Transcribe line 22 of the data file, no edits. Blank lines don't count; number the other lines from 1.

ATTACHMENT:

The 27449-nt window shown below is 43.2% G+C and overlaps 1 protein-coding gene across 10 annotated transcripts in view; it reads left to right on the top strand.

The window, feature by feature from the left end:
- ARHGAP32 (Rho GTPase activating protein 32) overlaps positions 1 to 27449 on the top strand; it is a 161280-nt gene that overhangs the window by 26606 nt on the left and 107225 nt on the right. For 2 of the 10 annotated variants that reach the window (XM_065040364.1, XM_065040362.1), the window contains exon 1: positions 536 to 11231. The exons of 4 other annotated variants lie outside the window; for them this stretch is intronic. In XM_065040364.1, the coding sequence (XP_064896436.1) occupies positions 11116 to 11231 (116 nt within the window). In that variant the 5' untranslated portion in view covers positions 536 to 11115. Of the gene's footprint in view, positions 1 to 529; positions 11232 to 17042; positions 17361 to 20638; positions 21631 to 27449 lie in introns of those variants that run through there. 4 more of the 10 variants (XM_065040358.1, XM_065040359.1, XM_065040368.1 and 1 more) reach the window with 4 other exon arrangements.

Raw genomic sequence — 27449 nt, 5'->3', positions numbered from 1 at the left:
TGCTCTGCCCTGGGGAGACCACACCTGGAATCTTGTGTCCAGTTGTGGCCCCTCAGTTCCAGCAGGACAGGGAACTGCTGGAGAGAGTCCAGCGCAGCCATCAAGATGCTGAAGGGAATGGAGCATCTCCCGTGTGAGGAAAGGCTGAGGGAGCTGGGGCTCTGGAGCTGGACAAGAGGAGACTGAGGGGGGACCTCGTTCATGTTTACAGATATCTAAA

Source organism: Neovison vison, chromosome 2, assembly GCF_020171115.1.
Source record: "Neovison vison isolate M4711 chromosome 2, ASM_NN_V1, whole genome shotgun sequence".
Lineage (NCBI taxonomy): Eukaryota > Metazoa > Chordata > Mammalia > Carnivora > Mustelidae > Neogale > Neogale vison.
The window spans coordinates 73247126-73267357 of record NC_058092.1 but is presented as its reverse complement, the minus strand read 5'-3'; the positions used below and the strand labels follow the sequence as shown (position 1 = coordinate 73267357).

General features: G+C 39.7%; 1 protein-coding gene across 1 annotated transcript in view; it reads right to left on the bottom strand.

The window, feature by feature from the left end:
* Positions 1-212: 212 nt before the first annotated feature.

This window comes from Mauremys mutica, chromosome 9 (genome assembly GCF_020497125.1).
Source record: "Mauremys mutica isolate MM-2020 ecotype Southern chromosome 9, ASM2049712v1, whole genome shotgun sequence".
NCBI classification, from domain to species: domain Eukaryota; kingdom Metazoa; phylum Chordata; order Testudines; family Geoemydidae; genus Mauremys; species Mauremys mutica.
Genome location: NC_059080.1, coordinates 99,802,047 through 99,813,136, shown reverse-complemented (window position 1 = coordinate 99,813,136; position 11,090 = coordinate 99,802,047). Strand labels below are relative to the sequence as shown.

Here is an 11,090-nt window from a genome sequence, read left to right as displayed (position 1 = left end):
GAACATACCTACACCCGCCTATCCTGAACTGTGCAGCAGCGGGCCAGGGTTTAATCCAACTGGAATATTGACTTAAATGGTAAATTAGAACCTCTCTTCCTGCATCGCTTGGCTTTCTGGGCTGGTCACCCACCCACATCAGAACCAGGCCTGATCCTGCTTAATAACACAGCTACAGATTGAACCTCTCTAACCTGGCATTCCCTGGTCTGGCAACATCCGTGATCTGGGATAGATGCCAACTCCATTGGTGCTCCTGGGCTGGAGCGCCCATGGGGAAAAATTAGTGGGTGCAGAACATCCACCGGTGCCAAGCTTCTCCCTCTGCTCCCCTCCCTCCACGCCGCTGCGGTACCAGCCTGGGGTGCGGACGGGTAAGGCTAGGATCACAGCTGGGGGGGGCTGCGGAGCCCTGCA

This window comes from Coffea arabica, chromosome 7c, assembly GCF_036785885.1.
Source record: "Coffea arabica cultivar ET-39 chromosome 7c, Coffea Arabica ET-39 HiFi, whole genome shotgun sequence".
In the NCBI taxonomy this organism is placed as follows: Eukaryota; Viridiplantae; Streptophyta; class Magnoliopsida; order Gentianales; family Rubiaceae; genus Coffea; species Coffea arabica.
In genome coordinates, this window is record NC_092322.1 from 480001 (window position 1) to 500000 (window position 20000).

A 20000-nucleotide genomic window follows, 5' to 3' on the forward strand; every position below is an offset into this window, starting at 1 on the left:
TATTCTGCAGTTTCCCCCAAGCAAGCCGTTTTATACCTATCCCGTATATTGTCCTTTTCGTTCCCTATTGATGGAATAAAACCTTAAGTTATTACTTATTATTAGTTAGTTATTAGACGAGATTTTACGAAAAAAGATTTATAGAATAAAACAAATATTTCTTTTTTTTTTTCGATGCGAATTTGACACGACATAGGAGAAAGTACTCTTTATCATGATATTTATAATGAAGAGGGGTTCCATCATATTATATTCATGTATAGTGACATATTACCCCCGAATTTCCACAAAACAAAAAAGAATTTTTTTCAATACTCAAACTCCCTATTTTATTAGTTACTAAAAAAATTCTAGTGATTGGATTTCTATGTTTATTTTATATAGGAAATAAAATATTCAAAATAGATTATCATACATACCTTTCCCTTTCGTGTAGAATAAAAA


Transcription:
In genome coordinates, this window is record NC_092322.1 from 480001 (window position 1) to 500000 (window position 20000).